Business Today

No-frills health care

A hospital chain in Karnataka wants to do to health care what Air Deccan did to aviation. Its early steps are encouraging.

Print Edition: March 21, 2010

For V.T. Patil, 62, a dialysis session meant travel first and treatment next. The resident of Bijapur in Karnataka would travel 98 km up to three times a week to Sholapur in Maharashtra for the procedure that becomes mandatory when kidneys fail to function normally. Others from Bijapur make the 110 km trip to Miraj, again in Maharashtra, for a consultation with a nephrologist.

Not any more, after a new hospital came to town. A Vaatsalya Healthcare Solutions-run hospital, set up in Bijapur in 2008, attends to some 10 dialysis procedures a day—a sizeable number for a medical facility its size. The scale underscores a fundamental market need that Vaatsalya is trying to address: seven of 10 Indians live in villages and semi-urban areas but have to make do with two of 10 hospitals and healthcare facilities in the country.

Vaatsalya is today arguably the first Indian hospital network in the country that is totally focussed on Tier II and Tier III towns. At the moment in Karnataka, it has hospitals in Hubli, Gadag, Bijapur, Mandya, Raichur, Hassan, Mysore, Gulbarga and Shimoga. To penetrate these markets, Vaatsalya is built as a low-cost model that promises affordable and accessible healthcare services.

Vaatsalya Healthcare Solutions

FOUNDER: Dr Ashwin Naik

INNOVATION: Health-care delivery in Tier II and Tier III towns.

MODEL: A no-frills model that offers affordable and accessible healthcare services. It scans locations where it can be an early mover and have a huge catchment and be able to offer a better technology alternative locally.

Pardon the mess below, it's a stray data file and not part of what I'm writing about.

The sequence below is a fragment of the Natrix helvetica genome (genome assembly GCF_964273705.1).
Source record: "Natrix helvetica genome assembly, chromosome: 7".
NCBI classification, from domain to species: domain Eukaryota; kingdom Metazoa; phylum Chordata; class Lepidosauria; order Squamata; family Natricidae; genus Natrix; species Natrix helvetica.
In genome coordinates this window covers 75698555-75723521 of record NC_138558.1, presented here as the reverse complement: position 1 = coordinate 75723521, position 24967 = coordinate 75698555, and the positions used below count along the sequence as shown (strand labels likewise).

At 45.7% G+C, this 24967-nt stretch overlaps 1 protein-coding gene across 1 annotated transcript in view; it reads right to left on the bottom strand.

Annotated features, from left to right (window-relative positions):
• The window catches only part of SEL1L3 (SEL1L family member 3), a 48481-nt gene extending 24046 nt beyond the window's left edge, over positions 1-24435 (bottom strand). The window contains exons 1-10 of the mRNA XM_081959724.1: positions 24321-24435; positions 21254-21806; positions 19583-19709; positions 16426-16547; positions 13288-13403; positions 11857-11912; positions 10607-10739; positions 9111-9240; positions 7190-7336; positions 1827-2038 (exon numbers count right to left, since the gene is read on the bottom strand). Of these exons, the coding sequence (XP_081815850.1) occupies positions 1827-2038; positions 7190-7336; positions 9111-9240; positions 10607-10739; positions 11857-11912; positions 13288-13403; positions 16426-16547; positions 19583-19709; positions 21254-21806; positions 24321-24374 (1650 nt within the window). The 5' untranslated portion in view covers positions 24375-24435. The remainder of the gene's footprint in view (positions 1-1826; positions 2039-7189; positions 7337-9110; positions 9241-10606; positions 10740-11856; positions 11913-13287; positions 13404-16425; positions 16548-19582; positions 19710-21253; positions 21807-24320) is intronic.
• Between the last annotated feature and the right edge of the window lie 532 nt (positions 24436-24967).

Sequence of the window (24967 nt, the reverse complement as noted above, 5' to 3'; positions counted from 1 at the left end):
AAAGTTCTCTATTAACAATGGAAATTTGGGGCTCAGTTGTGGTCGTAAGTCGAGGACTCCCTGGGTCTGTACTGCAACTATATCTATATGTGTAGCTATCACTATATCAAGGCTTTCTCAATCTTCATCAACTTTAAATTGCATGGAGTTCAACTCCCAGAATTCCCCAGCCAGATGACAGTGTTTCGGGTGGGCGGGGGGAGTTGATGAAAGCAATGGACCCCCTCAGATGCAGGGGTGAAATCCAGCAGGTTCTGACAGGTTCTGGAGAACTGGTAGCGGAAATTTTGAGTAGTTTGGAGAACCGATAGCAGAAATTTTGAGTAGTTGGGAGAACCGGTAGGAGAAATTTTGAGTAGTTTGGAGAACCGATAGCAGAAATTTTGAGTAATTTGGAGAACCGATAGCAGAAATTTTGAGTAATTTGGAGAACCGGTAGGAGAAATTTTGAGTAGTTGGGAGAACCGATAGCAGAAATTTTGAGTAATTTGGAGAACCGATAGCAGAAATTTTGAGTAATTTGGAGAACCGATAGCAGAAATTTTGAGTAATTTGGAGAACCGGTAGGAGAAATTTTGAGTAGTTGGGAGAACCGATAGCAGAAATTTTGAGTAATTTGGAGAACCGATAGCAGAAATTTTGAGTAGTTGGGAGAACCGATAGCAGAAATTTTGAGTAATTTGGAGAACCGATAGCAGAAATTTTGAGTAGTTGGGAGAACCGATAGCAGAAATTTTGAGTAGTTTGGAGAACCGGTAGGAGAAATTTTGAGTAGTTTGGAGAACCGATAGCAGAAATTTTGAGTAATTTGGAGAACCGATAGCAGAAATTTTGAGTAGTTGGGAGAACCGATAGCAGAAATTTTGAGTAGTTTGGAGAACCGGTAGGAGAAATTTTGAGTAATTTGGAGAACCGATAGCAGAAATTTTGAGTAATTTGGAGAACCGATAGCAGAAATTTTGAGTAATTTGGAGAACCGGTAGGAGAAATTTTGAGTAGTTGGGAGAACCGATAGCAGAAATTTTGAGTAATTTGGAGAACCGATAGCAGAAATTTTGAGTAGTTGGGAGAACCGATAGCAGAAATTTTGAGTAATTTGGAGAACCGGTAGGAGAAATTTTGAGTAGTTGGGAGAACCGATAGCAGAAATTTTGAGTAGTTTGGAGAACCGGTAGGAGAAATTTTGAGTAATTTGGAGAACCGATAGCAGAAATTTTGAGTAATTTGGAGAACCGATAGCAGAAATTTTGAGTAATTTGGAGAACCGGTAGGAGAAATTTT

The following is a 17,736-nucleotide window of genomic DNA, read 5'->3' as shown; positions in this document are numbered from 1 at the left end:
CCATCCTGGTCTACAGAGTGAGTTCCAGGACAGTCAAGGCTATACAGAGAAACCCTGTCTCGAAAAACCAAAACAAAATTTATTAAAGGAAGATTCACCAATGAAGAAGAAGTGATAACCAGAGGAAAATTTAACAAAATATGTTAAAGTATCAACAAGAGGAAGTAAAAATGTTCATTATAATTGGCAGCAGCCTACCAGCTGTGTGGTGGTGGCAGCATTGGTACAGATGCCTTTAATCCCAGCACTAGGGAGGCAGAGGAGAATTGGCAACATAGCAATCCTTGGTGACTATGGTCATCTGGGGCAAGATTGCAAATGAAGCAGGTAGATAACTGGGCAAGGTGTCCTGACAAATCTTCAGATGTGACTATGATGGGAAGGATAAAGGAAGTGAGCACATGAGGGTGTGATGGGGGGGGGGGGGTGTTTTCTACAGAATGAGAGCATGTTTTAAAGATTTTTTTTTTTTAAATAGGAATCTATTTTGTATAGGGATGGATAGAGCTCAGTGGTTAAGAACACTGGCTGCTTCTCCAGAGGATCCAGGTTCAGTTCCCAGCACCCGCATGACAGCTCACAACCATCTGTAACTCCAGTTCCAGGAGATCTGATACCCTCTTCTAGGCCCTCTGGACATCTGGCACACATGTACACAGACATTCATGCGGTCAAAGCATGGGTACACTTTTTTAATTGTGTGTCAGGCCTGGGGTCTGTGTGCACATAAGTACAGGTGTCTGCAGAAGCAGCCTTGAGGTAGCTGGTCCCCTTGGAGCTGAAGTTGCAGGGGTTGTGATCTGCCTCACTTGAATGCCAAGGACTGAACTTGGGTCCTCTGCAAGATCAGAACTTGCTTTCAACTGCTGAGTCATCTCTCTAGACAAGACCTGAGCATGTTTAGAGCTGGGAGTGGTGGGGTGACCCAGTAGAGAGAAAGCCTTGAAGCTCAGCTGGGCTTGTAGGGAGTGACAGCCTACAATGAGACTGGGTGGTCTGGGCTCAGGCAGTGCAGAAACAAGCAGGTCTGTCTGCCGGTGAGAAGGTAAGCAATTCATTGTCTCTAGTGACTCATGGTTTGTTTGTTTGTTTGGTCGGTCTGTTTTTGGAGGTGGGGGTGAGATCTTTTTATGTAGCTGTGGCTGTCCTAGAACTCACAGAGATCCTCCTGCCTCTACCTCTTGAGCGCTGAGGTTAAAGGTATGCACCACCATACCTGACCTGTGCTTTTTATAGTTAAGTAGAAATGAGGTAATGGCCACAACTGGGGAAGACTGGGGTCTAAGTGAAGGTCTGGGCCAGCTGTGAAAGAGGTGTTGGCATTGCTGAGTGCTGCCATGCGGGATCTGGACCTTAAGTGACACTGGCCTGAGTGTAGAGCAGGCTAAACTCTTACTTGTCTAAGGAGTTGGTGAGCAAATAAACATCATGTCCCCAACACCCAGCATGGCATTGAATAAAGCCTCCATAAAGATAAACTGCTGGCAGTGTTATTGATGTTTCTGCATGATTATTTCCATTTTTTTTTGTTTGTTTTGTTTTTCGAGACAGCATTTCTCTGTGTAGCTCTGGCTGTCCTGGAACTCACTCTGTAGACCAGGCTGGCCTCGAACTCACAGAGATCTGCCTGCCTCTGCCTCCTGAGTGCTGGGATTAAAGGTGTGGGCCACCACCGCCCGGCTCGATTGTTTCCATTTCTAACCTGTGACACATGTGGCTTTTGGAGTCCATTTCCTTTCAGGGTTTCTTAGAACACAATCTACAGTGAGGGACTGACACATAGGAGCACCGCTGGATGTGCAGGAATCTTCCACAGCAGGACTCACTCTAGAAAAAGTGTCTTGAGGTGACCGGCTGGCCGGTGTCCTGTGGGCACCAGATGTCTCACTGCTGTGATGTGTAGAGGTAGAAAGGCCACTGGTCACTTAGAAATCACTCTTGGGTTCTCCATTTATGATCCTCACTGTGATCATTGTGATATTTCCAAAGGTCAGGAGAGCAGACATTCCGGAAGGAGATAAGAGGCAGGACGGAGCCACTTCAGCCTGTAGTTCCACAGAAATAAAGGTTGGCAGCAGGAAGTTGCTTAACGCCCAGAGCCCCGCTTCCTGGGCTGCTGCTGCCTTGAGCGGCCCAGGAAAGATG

SCALE: Close to 10 hospitals set up

"No-frills does not mean qualitycost trade off," cautions Vaatsalya's Founder & CEO Dr Ashwin Naik. "To us, a decent private room need not necessarily mean a room with an LCD TV; there could just be an ordinary television with local channels. In most locations we may not even provide an air-conditioner but we do not compromise on the quality of medical equipment," he says.

In some towns, he argues, Vaatsalya facilities are the best in the region. For instance, in Gadag, 60 km from Hubli in Karnataka, the chain's facility is the only one with a neo-natal intensive care unit. The model is also made affordable by other elements. Vaatsalya outsources specialised diagnostic and radiology tests (like thyroid profile test and computer tomography, or CT, scan). "This model has more to do with execution rather than as a business model innovation," says Dr Naik. It focusses on four specialities—paediatrics, gynaecology, medicine, and surgery— against as much as 20 areas that multi-speciality entities normally engage in.

A Vaatsalya hospital has 30-50 beds as against 150-200 that is usually the case with bigger players. It is now taking up a local partnership route with revenue-sharing arrangements. This lowers initial capital outlays (so that there is not much pressure for immediate returns) plus lower expenses on real estate depending on the location (does not typically buy land). Vaatsalya is then able to price a normal child delivery procedure at around Rs 6,000 as against at least Rs 12,000 at hospitals in bigger cities (it can easily climb to Rs 50,000 in the topend hospitals in big Indian cities).

Next, the focus is on scaling up the model. "We are spending most of our time now in institutionalising what is done here and on documentation so that it becomes a cookie-cutter approach as we expand," says Dr Naik. On the drawing board are plans to replicate the model in states such as Andhra Pradesh, Maharashtra, Madhya Pradesh and Orissa. To him, the most crucial point is that it has already proven to be a sustainable model. "Today", he says, "70 per cent of our units have already reached break-even validating our assumption that there is an opportunity for a player like us both financially and socially!"

  • Print

A    A   A